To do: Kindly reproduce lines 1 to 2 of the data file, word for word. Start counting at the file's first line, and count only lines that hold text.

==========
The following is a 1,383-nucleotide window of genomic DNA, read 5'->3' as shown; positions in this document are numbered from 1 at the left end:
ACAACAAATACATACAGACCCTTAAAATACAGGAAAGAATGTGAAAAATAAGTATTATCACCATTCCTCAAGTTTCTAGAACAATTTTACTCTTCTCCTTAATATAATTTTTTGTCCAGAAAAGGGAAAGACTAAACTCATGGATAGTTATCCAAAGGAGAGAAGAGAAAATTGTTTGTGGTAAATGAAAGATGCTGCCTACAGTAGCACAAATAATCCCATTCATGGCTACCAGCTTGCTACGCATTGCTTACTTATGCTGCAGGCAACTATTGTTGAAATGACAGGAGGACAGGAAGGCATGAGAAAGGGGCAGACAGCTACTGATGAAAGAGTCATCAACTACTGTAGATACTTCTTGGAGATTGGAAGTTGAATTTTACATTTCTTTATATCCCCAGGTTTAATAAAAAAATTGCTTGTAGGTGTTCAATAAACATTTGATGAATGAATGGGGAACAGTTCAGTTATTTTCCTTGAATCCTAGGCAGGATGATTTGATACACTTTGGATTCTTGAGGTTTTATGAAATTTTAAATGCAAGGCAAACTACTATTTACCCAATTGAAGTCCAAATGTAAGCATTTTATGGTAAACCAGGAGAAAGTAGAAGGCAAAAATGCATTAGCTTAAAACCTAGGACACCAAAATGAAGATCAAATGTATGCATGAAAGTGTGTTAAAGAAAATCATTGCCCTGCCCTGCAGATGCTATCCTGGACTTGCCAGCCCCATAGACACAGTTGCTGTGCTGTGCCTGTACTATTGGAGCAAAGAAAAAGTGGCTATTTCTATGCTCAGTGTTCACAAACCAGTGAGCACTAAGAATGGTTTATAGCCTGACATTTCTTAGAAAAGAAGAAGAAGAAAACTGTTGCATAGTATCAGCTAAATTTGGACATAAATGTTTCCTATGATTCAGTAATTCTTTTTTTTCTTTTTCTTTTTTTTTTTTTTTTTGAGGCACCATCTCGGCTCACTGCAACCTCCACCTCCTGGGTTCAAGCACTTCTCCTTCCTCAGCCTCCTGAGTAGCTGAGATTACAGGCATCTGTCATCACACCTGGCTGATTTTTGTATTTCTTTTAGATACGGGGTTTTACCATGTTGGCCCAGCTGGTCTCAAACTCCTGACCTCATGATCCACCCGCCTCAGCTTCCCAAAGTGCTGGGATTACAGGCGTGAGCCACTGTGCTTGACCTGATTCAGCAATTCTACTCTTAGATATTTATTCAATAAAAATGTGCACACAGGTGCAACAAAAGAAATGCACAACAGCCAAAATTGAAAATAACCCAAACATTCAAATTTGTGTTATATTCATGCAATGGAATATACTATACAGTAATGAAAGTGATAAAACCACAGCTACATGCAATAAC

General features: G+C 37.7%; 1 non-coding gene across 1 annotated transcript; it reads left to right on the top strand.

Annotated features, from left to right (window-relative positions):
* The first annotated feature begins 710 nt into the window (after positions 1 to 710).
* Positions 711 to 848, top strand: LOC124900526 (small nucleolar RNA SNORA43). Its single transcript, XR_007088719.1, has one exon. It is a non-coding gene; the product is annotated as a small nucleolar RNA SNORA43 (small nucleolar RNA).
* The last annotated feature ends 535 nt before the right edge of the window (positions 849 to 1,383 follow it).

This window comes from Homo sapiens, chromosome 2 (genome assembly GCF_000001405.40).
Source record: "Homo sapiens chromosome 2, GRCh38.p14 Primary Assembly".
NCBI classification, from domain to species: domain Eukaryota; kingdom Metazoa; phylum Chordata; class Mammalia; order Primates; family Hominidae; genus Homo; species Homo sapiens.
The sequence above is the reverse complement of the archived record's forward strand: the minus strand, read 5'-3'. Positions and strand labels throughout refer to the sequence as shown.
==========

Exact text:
The following is a 1,383-nucleotide window of genomic DNA, read 5'->3' as shown; positions in this document are numbered from 1 at the left end:
ACAACAAATACATACAGACCCTTAAAATACAGGAAAGAATGTGAAAAATAAGTATTATCACCATTCCTCAAGTTTCTAGAACAATTTTACTCTTCTCCTTAATATAATTTTTTGTCCAGAAAAGGGAAAGACTAAACTCATGGATAGTTATCCAAAGGAGAGAAGAGAAAATTGTTTGTGGTAAATGAAAGATGCTGCCTACAGTAGCACAAATAATCCCATTCATGGCTACCAGCTTGCTACGCATTGCTTACTTATGCTGCAGGCAACTATTGTTGAAATGACAGGAGGACAGGAAGGCATGAGAAAGGGGCAGACAGCTACTGATGAAAGAGTCATCAACTACTGTAGATACTTCTTGGAGATTGGAAGTTGAATTTTACATTTCTTTATATCCCCAGGTTTAATAAAAAAATTGCTTGTAGGTGTTCAATAAACATTTGATGAATGAATGGGGAACAGTTCAGTTATTTTCCTTGAATCCTAGGCAGGATGATTTGATACACTTTGGATTCTTGAGGTTTTATGAAATTTTAAATGCAAGGCAAACTACTATTTACCCAATTGAAGTCCAAATGTAAGCATTTTATGGTAAACCAGGAGAAAGTAGAAGGCAAAAATGCATTAGCTTAAAACCTAGGACACCAAAATGAAGATCAAATGTATGCATGAAAGTGTGTTAAAGAAAATCATTGCCCTGCCCTGCAGATGCTATCCTGGACTTGCCAGCCCCATAGACACAGTTGCTGTGCTGTGCCTGTACTATTGGAGCAAAGAAAAAGTGGCTATTTCTATGCTCAGTGTTCACAAACCAGTGAGCACTAAGAATGGTTTATAGCCTGACATTTCTTAGAAAAGAAGAAGAAGAAAACTGTTGCATAGTATCAGCTAAATTTGGACATAAATGTTTCCTATGATTCAGTAATTCTTTTTTTTCTTTTTCTTTTTTTTTTTTTTTTTGAGGCACCATCTCGGCTCACTGCAACCTCCACCTCCTGGGTTCAAGCACTTCTCCTTCCTCAGCCTCCTGAGTAGCTGAGATTACAGGCATCTGTCATCACACCTGGCTGATTTTTGTATTTCTTTTAGATACGGGGTTTTACCATGTTGGCCCAGCTGGTCTCAAACTCCTGACCTCATGATCCACCCGCCTCAGCTTCCCAAAGTGCTGGGATTACAGGCGTGAGCCACTGTGCTTGACCTGATTCAGCAATTCTACTCTTAGATATTTATTCAATAAAAATGTGCACACAGGTGCAACAAAAGAAATGCACAACAGCCAAAATTGAAAATAACCCAAACATTCAAATTTGTGTTATATTCATGCAATGGAATATACTATACAGTAATGAAAGTGATAAAACCACAGCTACATGCAATAAC